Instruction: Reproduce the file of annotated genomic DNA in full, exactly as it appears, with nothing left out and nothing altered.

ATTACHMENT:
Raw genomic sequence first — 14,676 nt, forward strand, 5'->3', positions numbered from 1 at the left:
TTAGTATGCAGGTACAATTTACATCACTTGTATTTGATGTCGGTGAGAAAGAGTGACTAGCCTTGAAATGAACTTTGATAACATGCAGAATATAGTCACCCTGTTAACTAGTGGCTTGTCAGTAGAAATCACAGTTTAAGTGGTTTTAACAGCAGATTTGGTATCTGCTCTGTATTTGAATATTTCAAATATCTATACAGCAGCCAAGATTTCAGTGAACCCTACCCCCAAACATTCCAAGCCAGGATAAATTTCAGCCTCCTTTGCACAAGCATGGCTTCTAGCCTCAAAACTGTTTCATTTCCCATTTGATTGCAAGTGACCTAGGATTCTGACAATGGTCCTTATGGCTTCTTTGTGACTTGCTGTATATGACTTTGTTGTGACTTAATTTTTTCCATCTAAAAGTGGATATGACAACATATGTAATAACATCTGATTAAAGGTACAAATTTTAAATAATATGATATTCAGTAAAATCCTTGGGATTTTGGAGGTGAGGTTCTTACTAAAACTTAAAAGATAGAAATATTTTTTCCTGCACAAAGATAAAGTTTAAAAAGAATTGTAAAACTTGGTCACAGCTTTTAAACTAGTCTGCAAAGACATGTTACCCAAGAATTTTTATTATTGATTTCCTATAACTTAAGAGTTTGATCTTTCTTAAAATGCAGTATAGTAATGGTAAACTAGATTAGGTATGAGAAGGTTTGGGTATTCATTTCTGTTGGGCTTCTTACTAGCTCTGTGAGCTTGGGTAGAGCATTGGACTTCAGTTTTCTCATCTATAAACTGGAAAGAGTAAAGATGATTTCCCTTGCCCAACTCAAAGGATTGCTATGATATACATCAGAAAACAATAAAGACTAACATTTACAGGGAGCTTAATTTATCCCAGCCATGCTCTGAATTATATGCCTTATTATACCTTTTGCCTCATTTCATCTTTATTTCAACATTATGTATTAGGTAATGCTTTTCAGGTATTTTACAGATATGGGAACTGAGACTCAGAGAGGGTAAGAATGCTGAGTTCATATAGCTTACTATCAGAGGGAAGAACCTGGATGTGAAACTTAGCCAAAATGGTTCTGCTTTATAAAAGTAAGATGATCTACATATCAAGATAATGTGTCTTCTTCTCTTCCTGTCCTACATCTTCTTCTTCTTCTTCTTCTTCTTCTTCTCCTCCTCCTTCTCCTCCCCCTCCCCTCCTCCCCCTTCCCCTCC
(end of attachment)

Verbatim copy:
Raw genomic sequence first — 14,676 nt, forward strand, 5'->3', positions numbered from 1 at the left:
TTAGTATGCAGGTACAATTTACATCACTTGTATTTGATGTCGGTGAGAAAGAGTGACTAGCCTTGAAATGAACTTTGATAACATGCAGAATATAGTCACCCTGTTAACTAGTGGCTTGTCAGTAGAAATCACAGTTTAAGTGGTTTTAACAGCAGATTTGGTATCTGCTCTGTATTTGAATATTTCAAATATCTATACAGCAGCCAAGATTTCAGTGAACCCTACCCCCAAACATTCCAAGCCAGGATAAATTTCAGCCTCCTTTGCACAAGCATGGCTTCTAGCCTCAAAACTGTTTCATTTCCCATTTGATTGCAAGTGACCTAGGATTCTGACAATGGTCCTTATGGCTTCTTTGTGACTTGCTGTATATGACTTTGTTGTGACTTAATTTTTTCCATCTAAAAGTGGATATGACAACATATGTAATAACATCTGATTAAAGGTACAAATTTTAAATAATATGATATTCAGTAAAATCCTTGGGATTTTGGAGGTGAGGTTCTTACTAAAACTTAAAAGATAGAAATATTTTTTCCTGCACAAAGATAAAGTTTAAAAAGAATTGTAAAACTTGGTCACAGCTTTTAAACTAGTCTGCAAAGACATGTTACCCAAGAATTTTTATTATTGATTTCCTATAACTTAAGAGTTTGATCTTTCTTAAAATGCAGTATAGTAATGGTAAACTAGATTAGGTATGAGAAGGTTTGGGTATTCATTTCTGTTGGGCTTCTTACTAGCTCTGTGAGCTTGGGTAGAGCATTGGACTTCAGTTTTCTCATCTATAAACTGGAAAGAGTAAAGATGATTTCCCTTGCCCAACTCAAAGGATTGCTATGATATACATCAGAAAACAATAAAGACTAACATTTACAGGGAGCTTAATTTATCCCAGCCATGCTCTGAATTATATGCCTTATTATACCTTTTGCCTCATTTCATCTTTATTTCAACATTATGTATTAGGTAATGCTTTTCAGGTATTTTACAGATATGGGAACTGAGACTCAGAGAGGGTAAGAATGCTGAGTTCATATAGCTTACTATCAGAGGGAAGAACCTGGATGTGAAACTTAGCCAAAATGGTTCTGCTTTATAAAAGTAAGATGATCTACATATCAAGATAATGTGTCTTCTTCTCTTCCTGTCCTACATCTTCTTCTTCTTCTTCTTCTTCTTCTTCTCCTCCTCCTTCTCCTCCCCCTCCCCTCCTCCCCCTTCCCCTCC